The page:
Back in the 19th century, of course, Marx taught us something different - that our thoughts and actions were formed by our class position. The freedom to starve or to dine at the Ritz is constrained by one's bank balance. But over the past decades new voices, claiming to speak in the name of science, have offered a different challenge to the idea of human freedom.
According to these so-called evolutionary psychologists, our thoughts and actions follow the dictates of our selfish genes, whose only interest is to ensure that we breed so as to carry copies of themselves into the next generation. So, evolutionary psychology insists, there are human universals (male philandering, female coyness, propensity to cheat, and to favour our genetic relatives over non-kin). And there are human differences (in sexual orientation, political tendency, drug dependency, criminality, aggression and many many others). Both universals and differences though, are supposed to be genetically determined. So in this world of humans as lumbering robots programmed by our genes, what happens to free will?
Logically, it must disappear into the iron grip of genetics, just as vulgar Marxism claimed it disappeared into the iron grip of economic determinism. But oddly, despite their macho talk, this is just where genetic determinists chicken out. If my genes don't like what I do, says Steven Pinker, they can go jump in the lake. But hang on a minute - if we are the product of our genes, what gives us the freedom to reject their dictates?
Selfish genery has no answers. But that's not because there is some god- stuff out there which makes humans different from all other living organisms. It is because no living creature is simply the robotic product of bits of DNA. You can't read off the four dimensions of life - three of space and one of time - from the one-dimensional string of As and Cs and Gs and Ts which make up DNA's code. We each - along with every flea and lilac bush - have our unique trajectory through life - our lifeline - which we construct out of the contents of the fused egg and sperm cells from which we start and the continual absorption of materials and information from the environment. What makes humans unique of course is that unlike all other creatures we are embedded not just in a physical environment but in a historical, social, cultural and technological one as well.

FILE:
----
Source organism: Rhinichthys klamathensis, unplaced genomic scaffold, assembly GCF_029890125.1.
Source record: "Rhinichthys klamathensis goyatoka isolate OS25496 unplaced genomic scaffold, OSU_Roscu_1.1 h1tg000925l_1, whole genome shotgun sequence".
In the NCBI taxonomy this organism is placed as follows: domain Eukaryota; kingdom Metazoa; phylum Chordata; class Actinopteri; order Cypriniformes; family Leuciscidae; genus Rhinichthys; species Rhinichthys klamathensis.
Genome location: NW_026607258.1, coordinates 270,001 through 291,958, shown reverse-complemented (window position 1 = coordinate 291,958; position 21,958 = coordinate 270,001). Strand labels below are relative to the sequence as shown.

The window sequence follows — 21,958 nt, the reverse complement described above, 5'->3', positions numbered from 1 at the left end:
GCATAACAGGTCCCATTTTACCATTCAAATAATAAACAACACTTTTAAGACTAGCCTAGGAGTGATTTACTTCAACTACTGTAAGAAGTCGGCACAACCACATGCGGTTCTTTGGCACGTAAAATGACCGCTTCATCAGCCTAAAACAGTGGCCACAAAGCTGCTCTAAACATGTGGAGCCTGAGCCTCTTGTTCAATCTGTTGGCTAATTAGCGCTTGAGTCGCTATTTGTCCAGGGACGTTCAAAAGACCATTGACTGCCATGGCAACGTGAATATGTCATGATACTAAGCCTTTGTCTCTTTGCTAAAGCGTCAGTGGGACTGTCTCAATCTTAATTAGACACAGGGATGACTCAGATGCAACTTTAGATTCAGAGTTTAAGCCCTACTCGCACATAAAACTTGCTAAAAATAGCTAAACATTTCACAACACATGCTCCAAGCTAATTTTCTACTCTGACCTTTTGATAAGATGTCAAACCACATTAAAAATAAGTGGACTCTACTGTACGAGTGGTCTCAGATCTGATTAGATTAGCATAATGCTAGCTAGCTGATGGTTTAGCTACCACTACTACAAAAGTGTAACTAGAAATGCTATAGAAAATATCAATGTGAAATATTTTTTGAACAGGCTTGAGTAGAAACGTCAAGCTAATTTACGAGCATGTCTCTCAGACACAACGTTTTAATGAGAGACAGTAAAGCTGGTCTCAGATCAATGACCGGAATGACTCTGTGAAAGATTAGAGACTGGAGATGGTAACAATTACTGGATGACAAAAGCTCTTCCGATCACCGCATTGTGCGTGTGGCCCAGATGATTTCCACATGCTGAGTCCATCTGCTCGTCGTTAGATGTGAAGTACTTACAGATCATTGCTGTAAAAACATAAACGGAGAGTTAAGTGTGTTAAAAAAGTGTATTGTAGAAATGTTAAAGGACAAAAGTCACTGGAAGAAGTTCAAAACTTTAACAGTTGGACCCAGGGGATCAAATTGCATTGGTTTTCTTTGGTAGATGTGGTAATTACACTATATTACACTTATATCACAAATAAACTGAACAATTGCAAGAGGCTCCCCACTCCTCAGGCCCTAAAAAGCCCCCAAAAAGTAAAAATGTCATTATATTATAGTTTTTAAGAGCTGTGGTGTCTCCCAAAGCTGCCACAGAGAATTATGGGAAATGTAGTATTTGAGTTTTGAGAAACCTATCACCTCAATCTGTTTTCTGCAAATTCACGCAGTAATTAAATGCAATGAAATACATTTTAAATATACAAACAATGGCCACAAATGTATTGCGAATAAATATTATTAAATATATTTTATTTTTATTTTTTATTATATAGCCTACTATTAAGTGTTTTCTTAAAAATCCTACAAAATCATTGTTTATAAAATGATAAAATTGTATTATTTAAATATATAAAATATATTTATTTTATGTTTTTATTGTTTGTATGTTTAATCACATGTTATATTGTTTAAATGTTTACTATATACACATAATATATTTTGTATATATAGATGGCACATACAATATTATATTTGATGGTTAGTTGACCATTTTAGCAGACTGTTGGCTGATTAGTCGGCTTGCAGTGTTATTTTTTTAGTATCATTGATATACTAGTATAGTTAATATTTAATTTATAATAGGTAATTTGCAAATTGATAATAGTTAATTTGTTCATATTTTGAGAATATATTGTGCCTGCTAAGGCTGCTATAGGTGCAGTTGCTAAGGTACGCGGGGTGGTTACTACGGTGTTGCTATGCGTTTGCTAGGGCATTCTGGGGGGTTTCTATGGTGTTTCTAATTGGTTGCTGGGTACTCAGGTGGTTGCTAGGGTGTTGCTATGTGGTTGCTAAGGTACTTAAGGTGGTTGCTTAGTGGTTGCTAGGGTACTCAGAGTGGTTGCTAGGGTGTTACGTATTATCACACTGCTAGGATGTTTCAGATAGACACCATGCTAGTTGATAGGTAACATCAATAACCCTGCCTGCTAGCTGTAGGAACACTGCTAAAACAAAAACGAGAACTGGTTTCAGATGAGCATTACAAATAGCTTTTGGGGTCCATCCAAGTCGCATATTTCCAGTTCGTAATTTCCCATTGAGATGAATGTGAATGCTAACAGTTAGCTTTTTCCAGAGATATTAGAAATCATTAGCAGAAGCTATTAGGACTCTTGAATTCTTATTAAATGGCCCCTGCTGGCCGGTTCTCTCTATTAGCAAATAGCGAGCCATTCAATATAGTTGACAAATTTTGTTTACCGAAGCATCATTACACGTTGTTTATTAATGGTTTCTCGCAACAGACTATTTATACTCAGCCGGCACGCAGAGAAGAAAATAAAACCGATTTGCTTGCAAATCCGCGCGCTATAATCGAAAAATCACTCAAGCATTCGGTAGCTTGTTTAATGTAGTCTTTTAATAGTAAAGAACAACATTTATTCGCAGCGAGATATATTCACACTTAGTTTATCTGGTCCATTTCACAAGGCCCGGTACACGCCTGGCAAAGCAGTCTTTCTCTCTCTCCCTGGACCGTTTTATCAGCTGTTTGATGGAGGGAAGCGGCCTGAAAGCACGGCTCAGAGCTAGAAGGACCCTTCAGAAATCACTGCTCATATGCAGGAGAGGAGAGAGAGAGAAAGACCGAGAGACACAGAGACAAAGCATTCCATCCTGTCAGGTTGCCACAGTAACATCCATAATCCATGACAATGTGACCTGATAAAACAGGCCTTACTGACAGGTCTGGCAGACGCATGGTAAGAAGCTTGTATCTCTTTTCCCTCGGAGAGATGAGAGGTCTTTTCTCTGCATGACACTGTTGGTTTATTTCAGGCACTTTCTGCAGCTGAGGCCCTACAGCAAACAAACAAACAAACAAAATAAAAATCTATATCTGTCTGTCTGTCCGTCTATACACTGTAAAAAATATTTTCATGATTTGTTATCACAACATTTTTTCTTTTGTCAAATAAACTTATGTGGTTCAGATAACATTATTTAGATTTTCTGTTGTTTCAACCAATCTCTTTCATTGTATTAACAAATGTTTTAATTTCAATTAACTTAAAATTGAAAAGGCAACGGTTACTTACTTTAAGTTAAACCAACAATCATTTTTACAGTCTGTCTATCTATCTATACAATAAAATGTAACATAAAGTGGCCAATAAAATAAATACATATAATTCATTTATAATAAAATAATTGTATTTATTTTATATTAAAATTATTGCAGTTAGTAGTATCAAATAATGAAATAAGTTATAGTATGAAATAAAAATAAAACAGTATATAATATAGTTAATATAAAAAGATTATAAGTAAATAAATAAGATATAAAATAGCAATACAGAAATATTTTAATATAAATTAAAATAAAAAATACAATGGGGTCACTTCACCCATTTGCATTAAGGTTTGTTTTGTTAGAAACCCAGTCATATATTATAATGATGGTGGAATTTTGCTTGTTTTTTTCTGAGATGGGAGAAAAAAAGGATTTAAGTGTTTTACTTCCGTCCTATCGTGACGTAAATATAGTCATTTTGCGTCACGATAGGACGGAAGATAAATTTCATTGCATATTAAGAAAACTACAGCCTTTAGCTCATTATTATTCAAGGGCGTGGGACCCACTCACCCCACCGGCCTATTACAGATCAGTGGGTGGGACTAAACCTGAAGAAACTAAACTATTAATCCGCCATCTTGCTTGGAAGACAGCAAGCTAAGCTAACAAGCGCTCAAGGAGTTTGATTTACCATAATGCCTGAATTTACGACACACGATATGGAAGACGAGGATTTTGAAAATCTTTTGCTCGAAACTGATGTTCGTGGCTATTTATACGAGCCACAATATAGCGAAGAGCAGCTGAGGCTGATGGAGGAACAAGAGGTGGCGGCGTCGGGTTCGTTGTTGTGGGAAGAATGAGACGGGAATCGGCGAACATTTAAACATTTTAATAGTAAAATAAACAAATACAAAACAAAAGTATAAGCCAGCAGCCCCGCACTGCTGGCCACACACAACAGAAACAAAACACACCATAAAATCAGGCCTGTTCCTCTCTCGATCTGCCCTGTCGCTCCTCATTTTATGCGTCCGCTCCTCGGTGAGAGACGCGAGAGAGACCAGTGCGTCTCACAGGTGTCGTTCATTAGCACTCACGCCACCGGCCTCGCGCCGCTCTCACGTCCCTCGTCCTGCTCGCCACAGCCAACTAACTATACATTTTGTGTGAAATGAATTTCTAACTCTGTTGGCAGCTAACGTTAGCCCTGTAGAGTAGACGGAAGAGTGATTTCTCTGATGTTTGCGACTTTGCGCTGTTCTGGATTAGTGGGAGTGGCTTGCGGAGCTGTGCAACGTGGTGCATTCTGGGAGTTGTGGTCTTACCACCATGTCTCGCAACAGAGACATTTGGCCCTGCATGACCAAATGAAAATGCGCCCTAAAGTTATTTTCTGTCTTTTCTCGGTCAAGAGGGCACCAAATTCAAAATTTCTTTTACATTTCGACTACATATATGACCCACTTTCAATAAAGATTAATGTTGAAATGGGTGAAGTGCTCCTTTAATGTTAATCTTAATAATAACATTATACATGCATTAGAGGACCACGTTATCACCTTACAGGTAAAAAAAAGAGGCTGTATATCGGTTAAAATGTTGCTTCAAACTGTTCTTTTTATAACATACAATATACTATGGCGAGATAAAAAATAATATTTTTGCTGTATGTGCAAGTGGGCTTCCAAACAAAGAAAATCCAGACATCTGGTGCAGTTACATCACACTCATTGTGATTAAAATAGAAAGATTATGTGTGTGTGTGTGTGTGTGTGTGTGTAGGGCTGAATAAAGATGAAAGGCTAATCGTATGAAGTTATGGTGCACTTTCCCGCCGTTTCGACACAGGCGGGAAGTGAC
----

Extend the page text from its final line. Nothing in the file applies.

Sure, without our particular combination of genes we humans would not have developed the large brains with their capacity for conscious thought and language, which have enabled us to create this rich environment. And our genes do constrain us - we can't for instance sprout wings and fly, or see in the ultraviolet, although other creatures carry genes which allow them to do just these things. But our genes do enable us to develop the forms of society and technology which do make it possible for individuals to fly, or to see in the UV, or to create a vast range of different types of society and ways of living.
So the genetic determinist trap is a spurious one. We certainly don't need free will in the old religious sense of the term. It is precisely because we are living organisms - within whose construction our genes indeed have a part to play - that we are free to choose how to live. But the Marxist insight was also right; our choice is not absolute. It is formed and limited not only by biology but by the material constraints of our own lives, by class, by race, by gender, by history. And by the poverty of our own imagination. The greatest criticism of selfish genery is that it by implication denies us just this freedom.
Steven Rose is the author of `Lifelines' (Penguin, pounds 8.99)Reuse content